A 17.6 meter rogue wave off the west coast of Vancouver Island that occurred in 2020 was “likely the most extreme rogue wave ever recorded” according to a group of Victoria scientists.
The swell—which was as high as a four-storey building—was recorded by sensor buoys at Amphitrite Bank, about seven kilometers off Ucluelet.
Recorded by Victoria-based MarineLabs Data Systems, it is the subject of a scientific report by Dr. Johannes Gemmrich and Leah Cicon, both of the University of Victoria, published last week in the journal, Scientific Reports.
Rogue waves, also known as freak or killer waves, are defined as waves with a height more than double that of the waves around them. They occur unexpectedly with a huge force that makes them especially dangerous for marine vessels.
The first rogue wave ever measured was off the coast of Norway in 1995. The Draupner Wave measured 25.6 metres in a sea state with wave heights of about 12 metres, meaning it was more than twice the height of those around it.
The wave recorded by MarineLabs in Ucluelet was 17.6 meters in a sea state with wave heights of approximately 6 meters – nearly three times the size of the waves around it.
“Proportionally, the Ucluelet wave is likely the most extreme rogue wave ever recorded,” said Gemmrich, who studies large wave events along BC’s coastlines as part of his work as a research physicist at the University of Victoria.
“Only a few rogue waves in high sea states have been observed directly, and nothing of this magnitude. The probability of such an event occurring is once in 1,300 years.”
The buoys used to detect the rogue wave are part of a network of marine sensors by MarineLabs’ CoastAware—who host 26 sensor buoys strategically placed on coastlines and in oceans around North America. In 2022, the company plans to more than double its number of sensor locations, bringing its fleet of buoys to close to 70 by year-end.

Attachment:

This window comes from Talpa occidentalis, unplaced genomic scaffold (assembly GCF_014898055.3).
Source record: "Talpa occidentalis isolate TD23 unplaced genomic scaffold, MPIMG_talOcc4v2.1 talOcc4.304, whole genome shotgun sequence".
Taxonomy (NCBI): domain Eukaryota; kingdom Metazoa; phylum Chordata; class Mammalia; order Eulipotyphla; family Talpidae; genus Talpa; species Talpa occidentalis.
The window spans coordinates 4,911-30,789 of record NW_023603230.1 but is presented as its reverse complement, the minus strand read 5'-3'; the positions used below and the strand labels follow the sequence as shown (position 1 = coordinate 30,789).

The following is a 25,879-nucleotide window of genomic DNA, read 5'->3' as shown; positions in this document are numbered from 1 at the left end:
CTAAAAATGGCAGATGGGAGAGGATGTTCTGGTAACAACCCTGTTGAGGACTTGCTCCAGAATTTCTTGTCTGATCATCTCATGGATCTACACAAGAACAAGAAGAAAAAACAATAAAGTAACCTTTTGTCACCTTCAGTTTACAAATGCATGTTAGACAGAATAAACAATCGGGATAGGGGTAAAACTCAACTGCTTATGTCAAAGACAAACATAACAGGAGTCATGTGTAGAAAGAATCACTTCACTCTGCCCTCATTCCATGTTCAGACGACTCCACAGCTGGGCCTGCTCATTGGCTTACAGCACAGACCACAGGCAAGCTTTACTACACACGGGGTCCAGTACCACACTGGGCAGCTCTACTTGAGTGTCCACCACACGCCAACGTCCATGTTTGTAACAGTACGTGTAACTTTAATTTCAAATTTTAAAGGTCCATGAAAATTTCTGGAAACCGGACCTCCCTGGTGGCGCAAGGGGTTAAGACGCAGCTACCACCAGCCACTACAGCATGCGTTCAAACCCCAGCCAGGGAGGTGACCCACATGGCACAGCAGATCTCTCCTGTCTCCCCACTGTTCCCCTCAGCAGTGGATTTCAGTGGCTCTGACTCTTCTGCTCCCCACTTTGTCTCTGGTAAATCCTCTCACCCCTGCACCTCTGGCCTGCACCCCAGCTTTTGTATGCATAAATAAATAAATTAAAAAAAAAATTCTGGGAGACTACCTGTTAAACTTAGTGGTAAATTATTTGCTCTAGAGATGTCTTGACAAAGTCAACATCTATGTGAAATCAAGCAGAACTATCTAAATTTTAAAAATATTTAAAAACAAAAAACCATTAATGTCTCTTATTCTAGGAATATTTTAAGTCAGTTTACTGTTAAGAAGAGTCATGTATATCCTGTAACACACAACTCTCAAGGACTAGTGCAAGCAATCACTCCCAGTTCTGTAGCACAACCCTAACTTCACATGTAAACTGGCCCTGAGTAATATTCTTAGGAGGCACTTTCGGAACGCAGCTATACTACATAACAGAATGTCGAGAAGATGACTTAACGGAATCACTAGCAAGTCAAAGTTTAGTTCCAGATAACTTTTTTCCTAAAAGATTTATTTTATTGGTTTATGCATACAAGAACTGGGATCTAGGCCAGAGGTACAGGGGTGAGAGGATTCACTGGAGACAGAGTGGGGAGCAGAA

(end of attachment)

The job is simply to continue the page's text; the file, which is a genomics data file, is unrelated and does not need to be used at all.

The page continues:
MarineLabs CEO Scott Beatty said in a statement that the unpredictability of rogue waves, and the sheer power of the walls of water can make them incredibly dangerous to marine vessels and the public.
“The potential of predicting rogue waves remains an open question, but our data is helping to better understand when, where and how rogue waves form, and the risks that they pose,” he said.
“We are aiming to improve safety and decision-making for marine operations and coastal communities through widespread measurement of the world’s coastlines,” said Beatty.
“Capturing this once-in-a-millennium wave, right in our backyard, is a thrilling indicator of the power of coastal intelligence to transform marine safety.”
A 17.6 meter rogue wave off the coast of Vancouver Island in 2020 “likely the most extreme rogue wave ever recorded” according to a group of Victoria scientists.
"The probability of such an event occurring is once in 1,300 years."
— Mike Kelly (@mikevicbuzz) February 9, 2022